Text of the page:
What is the situation of Christians in Afghanistan today? Of women? Of opponents of jihad militancy?

There isn’t a more dangerous place in the world to be a Christian. And tragically the US State department has no interest in rescuing Christians or Jews. Those Christians in hiding today in Afghanistan will either find a new home or eventually they will be discovered by the Taliban and killed. For women of course the situation is dire. There are 1 million orphans and 3 million widows in Afghanistan. Half the country is experiencing extreme hunger.

A Cup of Cold Water

What are you trying to do for the people of Afghanistan? What are some concrete programs your organization is running?

We have four programs in place: Heavy Lift, Extra Mile, Faithful Friends, and Welcome Home.

  • Heavy Lift is the VPP program to evacuate and resettle our Afghani allies and Christians and other minorities. Our commitment is serve the Afghan partners of the USA, to keep them safe, evacuate and resettle them.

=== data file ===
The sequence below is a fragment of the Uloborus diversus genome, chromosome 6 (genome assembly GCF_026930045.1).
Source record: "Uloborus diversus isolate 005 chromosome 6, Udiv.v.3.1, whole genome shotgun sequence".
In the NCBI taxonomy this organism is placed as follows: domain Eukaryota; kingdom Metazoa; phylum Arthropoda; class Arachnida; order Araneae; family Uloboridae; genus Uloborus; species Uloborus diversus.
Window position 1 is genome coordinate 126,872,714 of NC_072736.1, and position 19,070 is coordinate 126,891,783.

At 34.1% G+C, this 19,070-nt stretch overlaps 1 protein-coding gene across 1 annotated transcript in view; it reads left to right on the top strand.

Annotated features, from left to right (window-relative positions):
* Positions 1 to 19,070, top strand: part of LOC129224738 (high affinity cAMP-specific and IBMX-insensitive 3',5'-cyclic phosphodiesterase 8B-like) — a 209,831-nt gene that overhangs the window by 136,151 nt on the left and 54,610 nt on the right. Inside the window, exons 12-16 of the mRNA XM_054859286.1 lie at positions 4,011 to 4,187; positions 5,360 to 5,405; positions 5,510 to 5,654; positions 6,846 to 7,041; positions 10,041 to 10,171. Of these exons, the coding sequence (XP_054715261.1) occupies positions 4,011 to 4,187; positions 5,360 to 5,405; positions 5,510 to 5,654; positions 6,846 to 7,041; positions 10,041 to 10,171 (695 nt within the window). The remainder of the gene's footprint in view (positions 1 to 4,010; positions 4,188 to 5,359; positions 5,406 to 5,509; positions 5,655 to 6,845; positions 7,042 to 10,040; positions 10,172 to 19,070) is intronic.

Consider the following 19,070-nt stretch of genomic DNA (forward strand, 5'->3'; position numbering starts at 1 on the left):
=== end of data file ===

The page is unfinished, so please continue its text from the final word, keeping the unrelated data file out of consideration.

• Extra Mile is the VPP program providing safe houses, food, and supplies. The winters are extremely harsh in Afghanistan and there is a food shortage crisis, with a staggering 95 percent of the population not getting enough to eat. Last winter, we were able to supply thousands of families with food, oil, coal, medicine, and necessary supplies keeping them alive. We hope to be able to do the same again this winter.
  • Our Faithful Friends program includes building and opening up hospitals for women, since they can no longer go to the same medical facilities as men. We have dug wells and created water systems in a remote area that suffered the most in last year’s brutal winter. We are also building a road in that same village. We are providing armed security and security cameras at 3 schools for girls, grades K-12, so they can continue to receive an education safely.
  • Our fourth program that we hope to get off the ground soon is Welcome Home. Welcome Home is a program that will help Afghans as they get settled in their third country.